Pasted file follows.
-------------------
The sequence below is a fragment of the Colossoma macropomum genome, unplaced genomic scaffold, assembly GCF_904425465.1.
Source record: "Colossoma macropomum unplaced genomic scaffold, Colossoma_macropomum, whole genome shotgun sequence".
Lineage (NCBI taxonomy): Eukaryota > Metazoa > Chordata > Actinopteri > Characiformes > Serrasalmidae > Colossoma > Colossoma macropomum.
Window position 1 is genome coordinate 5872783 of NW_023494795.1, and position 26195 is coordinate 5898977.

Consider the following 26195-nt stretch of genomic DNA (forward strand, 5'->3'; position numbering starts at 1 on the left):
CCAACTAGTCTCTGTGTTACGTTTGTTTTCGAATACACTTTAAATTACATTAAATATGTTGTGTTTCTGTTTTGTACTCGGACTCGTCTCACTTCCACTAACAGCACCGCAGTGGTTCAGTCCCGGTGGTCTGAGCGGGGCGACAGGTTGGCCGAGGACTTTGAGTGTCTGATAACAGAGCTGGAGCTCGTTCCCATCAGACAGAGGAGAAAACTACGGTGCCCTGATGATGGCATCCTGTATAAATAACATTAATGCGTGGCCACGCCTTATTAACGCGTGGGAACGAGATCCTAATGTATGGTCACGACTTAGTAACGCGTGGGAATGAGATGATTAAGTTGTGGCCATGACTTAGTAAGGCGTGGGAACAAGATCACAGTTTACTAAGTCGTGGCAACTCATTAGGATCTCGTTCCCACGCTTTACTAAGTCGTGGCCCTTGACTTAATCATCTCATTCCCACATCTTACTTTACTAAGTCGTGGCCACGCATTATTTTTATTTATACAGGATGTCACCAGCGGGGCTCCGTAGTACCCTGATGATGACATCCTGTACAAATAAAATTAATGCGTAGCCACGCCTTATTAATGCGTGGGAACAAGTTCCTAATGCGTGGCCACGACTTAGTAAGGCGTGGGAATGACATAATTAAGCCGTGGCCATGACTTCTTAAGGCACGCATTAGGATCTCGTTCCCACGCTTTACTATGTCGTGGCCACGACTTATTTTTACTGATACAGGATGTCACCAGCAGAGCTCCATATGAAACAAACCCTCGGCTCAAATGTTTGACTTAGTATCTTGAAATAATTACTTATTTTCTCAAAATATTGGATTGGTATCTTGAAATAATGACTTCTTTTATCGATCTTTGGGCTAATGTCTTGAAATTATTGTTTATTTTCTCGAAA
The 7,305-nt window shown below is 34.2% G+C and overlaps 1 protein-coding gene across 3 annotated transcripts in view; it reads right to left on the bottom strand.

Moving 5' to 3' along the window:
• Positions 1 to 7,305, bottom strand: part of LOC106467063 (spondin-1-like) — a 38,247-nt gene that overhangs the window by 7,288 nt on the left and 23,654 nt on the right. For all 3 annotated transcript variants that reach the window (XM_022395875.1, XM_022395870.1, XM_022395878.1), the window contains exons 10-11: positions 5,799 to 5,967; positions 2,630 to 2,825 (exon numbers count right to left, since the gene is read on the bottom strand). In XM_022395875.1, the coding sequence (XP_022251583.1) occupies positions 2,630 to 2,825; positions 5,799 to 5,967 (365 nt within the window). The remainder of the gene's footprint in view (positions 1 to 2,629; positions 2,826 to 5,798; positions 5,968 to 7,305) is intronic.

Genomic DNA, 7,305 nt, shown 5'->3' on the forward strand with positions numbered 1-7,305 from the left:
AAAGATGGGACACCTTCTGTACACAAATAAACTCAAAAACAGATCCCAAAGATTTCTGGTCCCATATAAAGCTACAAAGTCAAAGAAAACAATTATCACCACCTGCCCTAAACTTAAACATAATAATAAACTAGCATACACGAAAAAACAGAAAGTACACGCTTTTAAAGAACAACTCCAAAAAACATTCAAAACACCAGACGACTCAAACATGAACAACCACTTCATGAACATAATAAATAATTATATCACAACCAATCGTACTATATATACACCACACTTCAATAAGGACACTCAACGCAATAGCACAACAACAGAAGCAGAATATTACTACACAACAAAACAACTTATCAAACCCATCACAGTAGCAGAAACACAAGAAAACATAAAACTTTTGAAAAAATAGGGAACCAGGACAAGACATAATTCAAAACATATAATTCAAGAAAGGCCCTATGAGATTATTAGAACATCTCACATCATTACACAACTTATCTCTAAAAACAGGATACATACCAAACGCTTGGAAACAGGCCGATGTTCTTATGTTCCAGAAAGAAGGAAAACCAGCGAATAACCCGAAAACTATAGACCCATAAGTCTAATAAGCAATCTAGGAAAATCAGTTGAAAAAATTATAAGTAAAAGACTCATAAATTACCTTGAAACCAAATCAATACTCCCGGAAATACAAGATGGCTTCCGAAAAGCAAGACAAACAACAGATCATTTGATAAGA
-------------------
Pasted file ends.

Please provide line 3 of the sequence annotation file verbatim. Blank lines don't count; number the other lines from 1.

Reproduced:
Lineage (NCBI taxonomy): Eukaryota > Metazoa > Chordata > Actinopteri > Characiformes > Serrasalmidae > Colossoma > Colossoma macropomum.